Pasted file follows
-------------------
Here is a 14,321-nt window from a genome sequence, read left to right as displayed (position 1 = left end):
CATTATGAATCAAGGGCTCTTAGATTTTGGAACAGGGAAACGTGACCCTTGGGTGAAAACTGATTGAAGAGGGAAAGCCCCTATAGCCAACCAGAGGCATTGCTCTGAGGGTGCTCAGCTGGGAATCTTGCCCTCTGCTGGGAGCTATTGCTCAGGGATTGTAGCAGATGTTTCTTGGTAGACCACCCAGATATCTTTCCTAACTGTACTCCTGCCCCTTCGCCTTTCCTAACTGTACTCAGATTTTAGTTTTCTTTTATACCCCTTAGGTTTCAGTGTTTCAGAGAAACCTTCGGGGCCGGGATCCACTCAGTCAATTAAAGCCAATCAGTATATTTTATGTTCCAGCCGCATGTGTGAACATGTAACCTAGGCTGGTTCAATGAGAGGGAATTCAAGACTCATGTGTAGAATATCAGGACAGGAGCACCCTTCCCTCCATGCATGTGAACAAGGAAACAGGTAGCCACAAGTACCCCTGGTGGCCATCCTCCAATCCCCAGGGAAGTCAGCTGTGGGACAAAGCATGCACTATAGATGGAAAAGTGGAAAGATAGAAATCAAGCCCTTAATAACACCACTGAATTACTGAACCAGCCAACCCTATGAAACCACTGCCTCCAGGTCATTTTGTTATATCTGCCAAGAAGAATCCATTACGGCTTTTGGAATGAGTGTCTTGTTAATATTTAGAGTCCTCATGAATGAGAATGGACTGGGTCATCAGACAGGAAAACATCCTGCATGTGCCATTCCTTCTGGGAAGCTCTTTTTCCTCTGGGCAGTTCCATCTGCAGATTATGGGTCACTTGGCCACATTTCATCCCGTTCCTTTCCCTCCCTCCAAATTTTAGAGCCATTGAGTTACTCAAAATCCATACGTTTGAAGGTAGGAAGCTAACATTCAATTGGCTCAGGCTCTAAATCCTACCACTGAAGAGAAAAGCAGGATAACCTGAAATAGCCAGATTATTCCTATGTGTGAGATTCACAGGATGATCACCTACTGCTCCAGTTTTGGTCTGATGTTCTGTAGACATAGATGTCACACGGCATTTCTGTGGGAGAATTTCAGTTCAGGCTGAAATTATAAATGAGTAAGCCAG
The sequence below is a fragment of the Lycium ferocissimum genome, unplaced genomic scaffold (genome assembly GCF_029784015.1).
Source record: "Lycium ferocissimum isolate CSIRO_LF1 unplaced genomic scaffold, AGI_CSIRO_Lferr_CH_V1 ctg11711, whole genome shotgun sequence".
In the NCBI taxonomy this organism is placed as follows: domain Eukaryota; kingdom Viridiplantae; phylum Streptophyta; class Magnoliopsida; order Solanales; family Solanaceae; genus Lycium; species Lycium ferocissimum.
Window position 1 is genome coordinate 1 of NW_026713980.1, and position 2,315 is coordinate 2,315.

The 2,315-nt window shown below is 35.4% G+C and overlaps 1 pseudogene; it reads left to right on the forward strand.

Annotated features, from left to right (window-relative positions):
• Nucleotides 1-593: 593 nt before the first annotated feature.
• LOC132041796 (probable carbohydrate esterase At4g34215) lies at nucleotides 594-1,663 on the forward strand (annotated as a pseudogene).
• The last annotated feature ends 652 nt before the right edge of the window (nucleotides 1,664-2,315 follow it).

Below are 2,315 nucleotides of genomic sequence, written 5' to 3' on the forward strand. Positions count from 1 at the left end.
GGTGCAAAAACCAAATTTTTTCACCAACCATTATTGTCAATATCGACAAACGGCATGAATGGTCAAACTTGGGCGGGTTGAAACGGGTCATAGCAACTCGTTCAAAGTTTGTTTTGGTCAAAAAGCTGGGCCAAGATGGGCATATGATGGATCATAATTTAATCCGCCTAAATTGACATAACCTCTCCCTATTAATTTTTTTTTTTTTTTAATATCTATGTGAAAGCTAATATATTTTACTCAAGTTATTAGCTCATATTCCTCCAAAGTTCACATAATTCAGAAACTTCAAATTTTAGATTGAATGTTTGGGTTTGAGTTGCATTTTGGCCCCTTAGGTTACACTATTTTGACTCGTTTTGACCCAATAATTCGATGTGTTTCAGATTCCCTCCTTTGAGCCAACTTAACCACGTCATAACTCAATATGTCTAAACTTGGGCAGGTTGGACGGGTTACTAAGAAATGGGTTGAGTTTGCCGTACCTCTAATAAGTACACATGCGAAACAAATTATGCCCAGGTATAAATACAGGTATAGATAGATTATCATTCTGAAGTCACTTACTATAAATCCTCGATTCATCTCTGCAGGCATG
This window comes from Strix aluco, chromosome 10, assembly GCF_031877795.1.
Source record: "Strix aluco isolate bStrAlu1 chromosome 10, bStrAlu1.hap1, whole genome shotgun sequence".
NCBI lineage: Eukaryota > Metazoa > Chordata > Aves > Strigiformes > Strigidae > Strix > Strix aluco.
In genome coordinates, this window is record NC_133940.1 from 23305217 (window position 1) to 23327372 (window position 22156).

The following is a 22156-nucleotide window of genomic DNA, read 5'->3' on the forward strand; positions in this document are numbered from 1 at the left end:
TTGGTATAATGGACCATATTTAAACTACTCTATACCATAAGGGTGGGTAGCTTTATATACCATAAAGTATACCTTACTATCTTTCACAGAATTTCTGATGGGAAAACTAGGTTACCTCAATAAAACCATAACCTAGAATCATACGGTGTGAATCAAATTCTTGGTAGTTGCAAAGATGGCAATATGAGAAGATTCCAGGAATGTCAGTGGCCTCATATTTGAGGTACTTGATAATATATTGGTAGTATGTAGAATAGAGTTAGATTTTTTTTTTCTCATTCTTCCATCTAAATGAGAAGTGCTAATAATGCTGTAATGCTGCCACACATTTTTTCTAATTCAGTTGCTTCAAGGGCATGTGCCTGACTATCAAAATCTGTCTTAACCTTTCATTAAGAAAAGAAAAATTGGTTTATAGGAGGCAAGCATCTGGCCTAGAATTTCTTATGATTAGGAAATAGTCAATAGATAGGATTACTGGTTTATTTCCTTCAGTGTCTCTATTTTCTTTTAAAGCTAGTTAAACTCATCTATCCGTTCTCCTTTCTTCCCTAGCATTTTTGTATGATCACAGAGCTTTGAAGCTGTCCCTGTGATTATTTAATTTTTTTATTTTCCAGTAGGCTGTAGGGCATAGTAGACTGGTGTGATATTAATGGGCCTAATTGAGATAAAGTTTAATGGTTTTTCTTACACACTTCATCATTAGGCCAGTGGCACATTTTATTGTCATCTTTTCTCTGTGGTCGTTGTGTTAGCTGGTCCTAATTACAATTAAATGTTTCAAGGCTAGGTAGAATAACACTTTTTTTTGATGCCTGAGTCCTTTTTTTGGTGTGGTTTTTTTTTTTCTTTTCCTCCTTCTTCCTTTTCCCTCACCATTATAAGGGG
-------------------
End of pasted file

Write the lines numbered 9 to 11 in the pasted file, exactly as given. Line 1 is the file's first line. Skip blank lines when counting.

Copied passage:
• Nucleotides 1-593: 593 nt before the first annotated feature.
• LOC132041796 (probable carbohydrate esterase At4g34215) lies at nucleotides 594-1,663 on the forward strand (annotated as a pseudogene).
• The last annotated feature ends 652 nt before the right edge of the window (nucleotides 1,664-2,315 follow it).